The Story Behind Bond Street’s Famous Statue

History of Bond Street Allies New Bond Street Statue

Visitors are often surprised to see Churchill and Roosevelt sitting on a bench on Bond Street. By Amy Raphael.

If you happened to walk past Allies, the life-size bronze sculpture of Sir Winston Churchill and Franklin Delano Roosevelt sitting on a wooden bench on Bond Street, you might wonder what they were talking about. There’s FDR, looking relatively laid-back and Churchill, leaning into the conversation. We will never know what is being discussed in Lawrence Holofcener’s sculpture, but we do know that the British prime minister visited the American president many times during World War II, sometimes at FDR’s home in Hyde Park, New York – and, when FDR died in office in April 1945, Churchill wrote, ‘It is cruel he will not see the Victory which he did so much to achieve.’

Holofcener, an Anglo-American artist who died in 2017, was famous in later life for his life-size sculptures of historical figures (there’s a solo, younger Churchill in the Hyatt Regency hotel). It is Allies, however, that has consistently captured the public’s imagination since it was unveiled on Bond Street in 1995 by Her Royal Highness Princess Margaret, to mark a half-century after the end of World War II. It’s a work of art that celebrates power, but also peace.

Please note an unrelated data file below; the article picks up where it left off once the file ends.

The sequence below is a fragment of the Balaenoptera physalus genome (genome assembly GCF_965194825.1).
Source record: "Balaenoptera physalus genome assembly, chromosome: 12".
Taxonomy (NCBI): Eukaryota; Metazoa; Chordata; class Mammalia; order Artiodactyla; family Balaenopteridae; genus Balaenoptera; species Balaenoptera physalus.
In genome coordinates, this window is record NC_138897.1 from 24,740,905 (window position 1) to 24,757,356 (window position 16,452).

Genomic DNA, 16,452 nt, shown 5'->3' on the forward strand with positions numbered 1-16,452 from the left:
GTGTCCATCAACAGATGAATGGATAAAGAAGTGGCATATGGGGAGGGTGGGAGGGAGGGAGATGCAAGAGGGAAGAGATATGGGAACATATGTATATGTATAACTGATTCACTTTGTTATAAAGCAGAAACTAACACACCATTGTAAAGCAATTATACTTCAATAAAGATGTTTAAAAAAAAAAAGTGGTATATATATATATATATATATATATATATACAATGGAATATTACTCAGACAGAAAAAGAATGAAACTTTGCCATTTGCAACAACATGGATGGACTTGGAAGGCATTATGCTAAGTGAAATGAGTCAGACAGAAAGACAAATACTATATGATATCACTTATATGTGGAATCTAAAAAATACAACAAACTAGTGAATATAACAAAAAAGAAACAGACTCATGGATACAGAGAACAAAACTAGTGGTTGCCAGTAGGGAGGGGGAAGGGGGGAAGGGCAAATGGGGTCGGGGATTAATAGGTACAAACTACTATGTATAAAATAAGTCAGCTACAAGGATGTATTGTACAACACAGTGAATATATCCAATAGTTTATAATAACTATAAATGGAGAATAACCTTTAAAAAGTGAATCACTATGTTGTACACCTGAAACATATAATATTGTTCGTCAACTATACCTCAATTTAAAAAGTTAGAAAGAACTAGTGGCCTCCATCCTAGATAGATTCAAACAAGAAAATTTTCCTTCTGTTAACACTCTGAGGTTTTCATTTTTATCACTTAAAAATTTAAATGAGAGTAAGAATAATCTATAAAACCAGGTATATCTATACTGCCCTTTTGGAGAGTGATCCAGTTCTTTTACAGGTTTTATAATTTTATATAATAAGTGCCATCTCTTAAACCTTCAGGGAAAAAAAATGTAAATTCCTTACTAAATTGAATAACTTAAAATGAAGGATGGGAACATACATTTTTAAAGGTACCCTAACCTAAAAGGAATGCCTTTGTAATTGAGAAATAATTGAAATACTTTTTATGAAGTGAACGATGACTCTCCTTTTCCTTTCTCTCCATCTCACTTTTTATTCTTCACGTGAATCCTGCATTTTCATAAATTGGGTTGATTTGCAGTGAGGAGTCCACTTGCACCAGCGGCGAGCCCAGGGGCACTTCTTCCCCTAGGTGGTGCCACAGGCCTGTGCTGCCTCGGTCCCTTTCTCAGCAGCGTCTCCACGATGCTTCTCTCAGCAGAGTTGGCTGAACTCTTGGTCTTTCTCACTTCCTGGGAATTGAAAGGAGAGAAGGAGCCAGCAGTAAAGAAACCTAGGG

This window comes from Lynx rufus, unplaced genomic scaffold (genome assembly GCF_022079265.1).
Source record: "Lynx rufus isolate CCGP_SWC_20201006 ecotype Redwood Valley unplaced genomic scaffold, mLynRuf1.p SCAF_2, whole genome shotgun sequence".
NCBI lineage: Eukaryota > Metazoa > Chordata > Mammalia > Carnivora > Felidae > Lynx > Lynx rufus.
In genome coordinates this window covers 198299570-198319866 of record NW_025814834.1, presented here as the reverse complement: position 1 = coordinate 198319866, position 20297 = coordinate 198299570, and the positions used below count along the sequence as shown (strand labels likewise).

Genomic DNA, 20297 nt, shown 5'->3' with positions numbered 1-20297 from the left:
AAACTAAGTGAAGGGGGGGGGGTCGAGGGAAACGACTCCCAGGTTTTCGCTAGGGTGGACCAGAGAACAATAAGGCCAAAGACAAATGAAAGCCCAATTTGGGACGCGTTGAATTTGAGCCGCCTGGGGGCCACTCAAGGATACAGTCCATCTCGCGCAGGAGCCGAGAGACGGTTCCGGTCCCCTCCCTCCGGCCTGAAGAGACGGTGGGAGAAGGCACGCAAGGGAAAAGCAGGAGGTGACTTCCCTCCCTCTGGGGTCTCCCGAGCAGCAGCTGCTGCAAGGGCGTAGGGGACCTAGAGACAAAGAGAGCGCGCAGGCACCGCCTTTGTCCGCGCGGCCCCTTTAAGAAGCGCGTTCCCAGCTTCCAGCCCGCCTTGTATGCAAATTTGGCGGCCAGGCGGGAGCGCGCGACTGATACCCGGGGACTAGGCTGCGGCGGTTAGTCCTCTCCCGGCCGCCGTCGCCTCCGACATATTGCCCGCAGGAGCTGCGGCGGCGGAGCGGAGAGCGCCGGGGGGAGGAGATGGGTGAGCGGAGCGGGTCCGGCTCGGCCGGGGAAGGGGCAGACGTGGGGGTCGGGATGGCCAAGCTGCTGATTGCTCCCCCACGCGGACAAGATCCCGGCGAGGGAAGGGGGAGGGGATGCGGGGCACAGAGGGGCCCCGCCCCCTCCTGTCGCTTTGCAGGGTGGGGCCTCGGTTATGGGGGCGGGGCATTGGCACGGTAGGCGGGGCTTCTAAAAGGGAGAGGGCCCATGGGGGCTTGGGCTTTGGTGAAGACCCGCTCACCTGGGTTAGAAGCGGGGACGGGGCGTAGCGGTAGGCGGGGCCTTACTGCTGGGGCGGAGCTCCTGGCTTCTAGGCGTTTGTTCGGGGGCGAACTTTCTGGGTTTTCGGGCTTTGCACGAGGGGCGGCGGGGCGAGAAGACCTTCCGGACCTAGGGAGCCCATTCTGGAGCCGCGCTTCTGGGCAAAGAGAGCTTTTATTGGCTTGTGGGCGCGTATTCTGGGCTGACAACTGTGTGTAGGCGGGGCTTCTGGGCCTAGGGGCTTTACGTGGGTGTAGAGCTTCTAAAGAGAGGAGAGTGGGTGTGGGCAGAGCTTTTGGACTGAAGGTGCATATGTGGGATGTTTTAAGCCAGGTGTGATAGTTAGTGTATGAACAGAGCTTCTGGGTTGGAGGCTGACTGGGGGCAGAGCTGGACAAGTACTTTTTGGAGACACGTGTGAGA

A gift from the members of the Bond Street Association to the City of Westminster, the sculpture seems to invite members of the public to take a seat between FDR and Churchill. As such, it offers a perfect tourist moment, a reliable image for the Instagram grid.

‘Allies has consistently captured the public’s imagination since it was unveiled on Bond Street in 1995’

Before he died, Holofcener revealed that he didn’t make a maquette of Allies, claiming his “impetuous” nature made him too impatient for fiddling around with models. However, when a gallery owner suggested he might make some money out of miniature versions of Allies, Holofcener set to work, making 50 quarter-size replicas. In 2012, one of the bronze maquettes sold for over £409,250 at Bonhams, but the real deal is on Bond Street for everyone to enjoy.

Amy Raphael was previous features editor of both The Face and Elle and has written for UK Esquire, NME, Rolling Stone and Sight and Sound